Low-code integrations with EmailEngine

EmailEngine is an email automation platform that makes it possible to access email accounts, both for sending and reading emails, with an HTTP REST API. EmailEngine continuously monitors those email accounts and sends a webhook notification whenever something happens.

Low-code integrations with EmailEngine

EmailEngine makes it possible to integrate with any service that accepts webhooks. By default, the webhooks EmailEngine sends out use an EmailEngine-specific structure, a great option when you add support for EmailEngine to your app, as it includes all the available information about an event. For existing external services, you might need to use a specific payload structure, or maybe you only want to send some very specific webhooks to that service. In these cases, you can use the Webhook Routing feature.

Webhook Routing allows you to set up custom webhook handling in addition to the default webhook handler. While the default webhook handler always sends a single webhook for each event, with custom routing, every matching route is triggered. A single event, like a new incoming email, can trigger multiple webhooks with custom routes.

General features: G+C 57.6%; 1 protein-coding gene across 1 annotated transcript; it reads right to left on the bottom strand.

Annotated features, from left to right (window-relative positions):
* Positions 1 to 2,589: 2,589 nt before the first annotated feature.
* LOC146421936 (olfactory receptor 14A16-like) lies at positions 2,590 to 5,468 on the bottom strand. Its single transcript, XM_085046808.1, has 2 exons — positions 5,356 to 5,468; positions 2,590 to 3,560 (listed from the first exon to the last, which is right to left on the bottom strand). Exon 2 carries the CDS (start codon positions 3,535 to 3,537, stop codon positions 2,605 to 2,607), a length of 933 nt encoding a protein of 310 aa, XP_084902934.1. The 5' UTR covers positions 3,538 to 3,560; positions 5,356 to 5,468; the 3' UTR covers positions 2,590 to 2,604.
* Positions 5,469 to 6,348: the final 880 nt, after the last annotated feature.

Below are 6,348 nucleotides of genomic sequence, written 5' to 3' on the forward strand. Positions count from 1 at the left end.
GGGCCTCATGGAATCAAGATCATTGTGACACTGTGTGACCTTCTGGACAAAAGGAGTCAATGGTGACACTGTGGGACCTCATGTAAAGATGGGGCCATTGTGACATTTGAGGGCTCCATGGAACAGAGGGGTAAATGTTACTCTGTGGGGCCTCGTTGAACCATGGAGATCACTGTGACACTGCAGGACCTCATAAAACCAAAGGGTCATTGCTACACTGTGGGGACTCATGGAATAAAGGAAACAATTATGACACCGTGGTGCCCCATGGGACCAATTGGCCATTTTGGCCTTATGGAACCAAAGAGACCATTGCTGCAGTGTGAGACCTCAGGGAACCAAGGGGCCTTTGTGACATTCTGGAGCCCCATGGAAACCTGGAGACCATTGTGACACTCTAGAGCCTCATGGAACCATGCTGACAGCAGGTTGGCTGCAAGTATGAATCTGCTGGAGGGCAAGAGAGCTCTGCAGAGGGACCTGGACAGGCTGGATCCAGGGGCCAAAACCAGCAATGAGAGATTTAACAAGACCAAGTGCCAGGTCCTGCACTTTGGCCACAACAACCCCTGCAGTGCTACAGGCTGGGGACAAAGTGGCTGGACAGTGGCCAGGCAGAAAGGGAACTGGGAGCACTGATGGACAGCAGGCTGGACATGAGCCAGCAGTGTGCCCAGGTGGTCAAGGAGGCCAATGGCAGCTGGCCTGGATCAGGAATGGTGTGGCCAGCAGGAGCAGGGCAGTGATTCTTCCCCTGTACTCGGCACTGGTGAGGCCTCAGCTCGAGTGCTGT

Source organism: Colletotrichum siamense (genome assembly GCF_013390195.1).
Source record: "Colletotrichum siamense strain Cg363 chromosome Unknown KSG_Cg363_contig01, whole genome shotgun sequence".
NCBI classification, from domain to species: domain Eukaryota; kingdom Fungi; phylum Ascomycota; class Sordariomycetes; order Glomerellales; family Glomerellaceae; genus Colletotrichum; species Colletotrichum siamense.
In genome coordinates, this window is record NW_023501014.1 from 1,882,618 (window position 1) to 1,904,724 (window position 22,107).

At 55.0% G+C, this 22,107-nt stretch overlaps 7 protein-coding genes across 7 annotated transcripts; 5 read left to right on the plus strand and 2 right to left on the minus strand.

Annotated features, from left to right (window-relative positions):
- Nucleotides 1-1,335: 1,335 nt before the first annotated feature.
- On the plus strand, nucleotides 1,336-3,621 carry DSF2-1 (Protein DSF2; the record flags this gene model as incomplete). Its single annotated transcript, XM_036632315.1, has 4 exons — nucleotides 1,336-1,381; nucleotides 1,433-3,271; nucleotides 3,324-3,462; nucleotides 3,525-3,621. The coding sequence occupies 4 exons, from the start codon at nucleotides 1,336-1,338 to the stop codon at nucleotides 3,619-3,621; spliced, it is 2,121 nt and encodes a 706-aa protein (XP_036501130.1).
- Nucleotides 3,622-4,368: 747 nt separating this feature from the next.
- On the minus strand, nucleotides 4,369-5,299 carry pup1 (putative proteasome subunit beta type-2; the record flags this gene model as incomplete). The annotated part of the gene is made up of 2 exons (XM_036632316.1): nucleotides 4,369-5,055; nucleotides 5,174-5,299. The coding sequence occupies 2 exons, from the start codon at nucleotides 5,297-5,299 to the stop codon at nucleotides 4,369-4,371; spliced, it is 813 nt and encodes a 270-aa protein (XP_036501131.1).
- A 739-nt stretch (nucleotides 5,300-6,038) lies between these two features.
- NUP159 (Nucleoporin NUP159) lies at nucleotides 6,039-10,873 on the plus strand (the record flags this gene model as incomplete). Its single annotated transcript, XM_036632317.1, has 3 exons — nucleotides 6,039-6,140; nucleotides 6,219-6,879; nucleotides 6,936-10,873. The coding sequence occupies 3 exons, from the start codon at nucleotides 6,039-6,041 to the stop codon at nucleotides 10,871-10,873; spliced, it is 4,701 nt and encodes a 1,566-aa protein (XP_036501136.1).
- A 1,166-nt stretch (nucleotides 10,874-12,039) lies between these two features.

A webhook route consists of three components.

Filtering function

First is the filtering function. This is a tiny program written in Javascript – and also the reason why the custom webhook route feature is called low-code instead of no-code. The function takes the webhook payload as an argument and returns if the route should be processed or not based on that input.

All functions can utilize top-level await...async and the Fetch API for external HTTP requests. However, during development, be aware that the demo function runner on EmailEngine's dashboard operates in the browser context and hence executing fetch is limited by CORS. This limitation does not apply to the actual functions that operate in the server context.

The following example filter function accepts all bounce notifications.

if(payload.event === "messageBounce"){
    return true;

Mapping function

Second, is the mapping function. It takes the webhook payload and morphs it into the required output structure for the target service. This is also a JavaScript code, just like the filtering function. Whatever the function returns will be sent to the target service.

The following example takes the bounce notification payload and converts it to a Discord chat message structure.

return {
    username: 'EmailEngine',
    content: `Email from [${payload.account}](${payload.serviceUrl}/admin/accounts/${payload.account}) to *${payload.data.recipient}* with Message ID _${payload.data.messageId}_  bounced!`

Target URL

Finally, the third component is the webhook target URL. As the payload was for the Discord chat channel, I'll be creating a webhook URL in Discord.

Once the webhook route has been set up, and an email bounces on one of the monitored email accounts, EmailEngine should detect it and send a chat message to the selected Discord channel.